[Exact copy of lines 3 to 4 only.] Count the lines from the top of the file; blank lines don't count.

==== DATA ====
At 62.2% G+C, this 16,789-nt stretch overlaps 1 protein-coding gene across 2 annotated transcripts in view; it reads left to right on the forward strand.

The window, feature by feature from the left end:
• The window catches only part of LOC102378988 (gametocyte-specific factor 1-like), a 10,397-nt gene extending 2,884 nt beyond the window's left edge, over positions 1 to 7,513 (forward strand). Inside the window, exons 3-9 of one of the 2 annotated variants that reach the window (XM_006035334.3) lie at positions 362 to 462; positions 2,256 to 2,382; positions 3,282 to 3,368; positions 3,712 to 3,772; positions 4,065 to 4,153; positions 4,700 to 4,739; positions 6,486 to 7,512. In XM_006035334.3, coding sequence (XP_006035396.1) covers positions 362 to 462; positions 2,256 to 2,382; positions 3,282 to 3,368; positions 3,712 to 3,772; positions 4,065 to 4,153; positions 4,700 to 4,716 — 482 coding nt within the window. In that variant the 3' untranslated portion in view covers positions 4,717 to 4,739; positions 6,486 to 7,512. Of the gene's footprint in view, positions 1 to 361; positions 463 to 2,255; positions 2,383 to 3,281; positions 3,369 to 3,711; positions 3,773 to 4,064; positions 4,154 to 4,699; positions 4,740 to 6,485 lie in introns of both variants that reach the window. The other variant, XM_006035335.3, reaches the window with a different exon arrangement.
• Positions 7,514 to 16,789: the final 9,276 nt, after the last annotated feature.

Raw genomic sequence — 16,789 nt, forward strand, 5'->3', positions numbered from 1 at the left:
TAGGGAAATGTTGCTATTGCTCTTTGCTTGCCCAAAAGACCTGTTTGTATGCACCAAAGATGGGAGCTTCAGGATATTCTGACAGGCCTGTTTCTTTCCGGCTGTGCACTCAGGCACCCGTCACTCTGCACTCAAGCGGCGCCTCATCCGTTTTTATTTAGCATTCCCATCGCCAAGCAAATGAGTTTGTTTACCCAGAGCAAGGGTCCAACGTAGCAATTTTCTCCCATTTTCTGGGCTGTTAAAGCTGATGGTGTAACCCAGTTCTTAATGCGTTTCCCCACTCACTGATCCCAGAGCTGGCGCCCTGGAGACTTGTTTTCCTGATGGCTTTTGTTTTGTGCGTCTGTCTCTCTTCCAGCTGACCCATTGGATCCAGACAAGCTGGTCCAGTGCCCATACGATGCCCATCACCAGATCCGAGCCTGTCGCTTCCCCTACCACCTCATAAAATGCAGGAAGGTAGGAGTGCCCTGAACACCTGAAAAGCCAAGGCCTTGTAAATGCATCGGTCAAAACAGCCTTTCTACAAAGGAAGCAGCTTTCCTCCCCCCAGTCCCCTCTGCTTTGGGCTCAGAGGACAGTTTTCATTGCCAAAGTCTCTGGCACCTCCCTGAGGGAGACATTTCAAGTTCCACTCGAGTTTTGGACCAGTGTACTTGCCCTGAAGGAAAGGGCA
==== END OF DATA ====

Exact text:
• The window catches only part of LOC102378988 (gametocyte-specific factor 1-like), a 10,397-nt gene extending 2,884 nt beyond the window's left edge, over positions 1 to 7,513 (forward strand). Inside the window, exons 3-9 of one of the 2 annotated variants that reach the window (XM_006035334.3) lie at positions 362 to 462; positions 2,256 to 2,382; positions 3,282 to 3,368; positions 3,712 to 3,772; positions 4,065 to 4,153; positions 4,700 to 4,739; positions 6,486 to 7,512. In XM_006035334.3, coding sequence (XP_006035396.1) covers positions 362 to 462; positions 2,256 to 2,382; positions 3,282 to 3,368; positions 3,712 to 3,772; positions 4,065 to 4,153; positions 4,700 to 4,716 — 482 coding nt within the window. In that variant the 3' untranslated portion in view covers positions 4,717 to 4,739; positions 6,486 to 7,512. Of the gene's footprint in view, positions 1 to 361; positions 463 to 2,255; positions 2,383 to 3,281; positions 3,369 to 3,711; positions 3,773 to 4,064; positions 4,154 to 4,699; positions 4,740 to 6,485 lie in introns of both variants that reach the window. The other variant, XM_006035335.3, reaches the window with a different exon arrangement.
• Positions 7,514 to 16,789: the final 9,276 nt, after the last annotated feature.